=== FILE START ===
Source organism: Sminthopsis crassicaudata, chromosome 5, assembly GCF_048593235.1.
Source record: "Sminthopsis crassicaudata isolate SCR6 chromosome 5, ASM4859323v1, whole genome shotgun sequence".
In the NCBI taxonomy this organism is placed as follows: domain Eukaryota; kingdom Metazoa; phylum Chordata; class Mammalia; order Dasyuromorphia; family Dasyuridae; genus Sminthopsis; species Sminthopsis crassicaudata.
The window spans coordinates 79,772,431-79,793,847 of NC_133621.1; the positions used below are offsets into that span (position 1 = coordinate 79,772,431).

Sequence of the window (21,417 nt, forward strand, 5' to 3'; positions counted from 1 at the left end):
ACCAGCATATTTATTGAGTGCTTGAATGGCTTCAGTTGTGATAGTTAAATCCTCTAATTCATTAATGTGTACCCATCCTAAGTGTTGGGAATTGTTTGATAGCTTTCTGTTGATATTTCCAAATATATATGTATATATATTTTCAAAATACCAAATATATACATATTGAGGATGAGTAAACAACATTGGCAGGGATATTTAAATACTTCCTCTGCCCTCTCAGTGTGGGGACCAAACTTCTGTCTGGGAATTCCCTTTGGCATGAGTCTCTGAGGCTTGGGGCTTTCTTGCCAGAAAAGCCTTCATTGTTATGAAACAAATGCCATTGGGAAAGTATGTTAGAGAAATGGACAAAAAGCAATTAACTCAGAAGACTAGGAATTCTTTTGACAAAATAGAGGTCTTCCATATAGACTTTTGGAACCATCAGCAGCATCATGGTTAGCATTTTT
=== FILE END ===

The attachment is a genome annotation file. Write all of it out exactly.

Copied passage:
Source organism: Sminthopsis crassicaudata, chromosome 5, assembly GCF_048593235.1.
Source record: "Sminthopsis crassicaudata isolate SCR6 chromosome 5, ASM4859323v1, whole genome shotgun sequence".
In the NCBI taxonomy this organism is placed as follows: domain Eukaryota; kingdom Metazoa; phylum Chordata; class Mammalia; order Dasyuromorphia; family Dasyuridae; genus Sminthopsis; species Sminthopsis crassicaudata.
The window spans coordinates 79,772,431-79,793,847 of NC_133621.1; the positions used below are offsets into that span (position 1 = coordinate 79,772,431).

Sequence of the window (21,417 nt, forward strand, 5' to 3'; positions counted from 1 at the left end):
ACCAGCATATTTATTGAGTGCTTGAATGGCTTCAGTTGTGATAGTTAAATCCTCTAATTCATTAATGTGTACCCATCCTAAGTGTTGGGAATTGTTTGATAGCTTTCTGTTGATATTTCCAAATATATATGTATATATATTTTCAAAATACCAAATATATACATATTGAGGATGAGTAAACAACATTGGCAGGGATATTTAAATACTTCCTCTGCCCTCTCAGTGTGGGGACCAAACTTCTGTCTGGGAATTCCCTTTGGCATGAGTCTCTGAGGCTTGGGGCTTTCTTGCCAGAAAAGCCTTCATTGTTATGAAACAAATGCCATTGGGAAAGTATGTTAGAGAAATGGACAAAAAGCAATTAACTCAGAAGACTAGGAATTCTTTTGACAAAATAGAGGTCTTCCATATAGACTTTTGGAACCATCAGCAGCATCATGGTTAGCATTTTT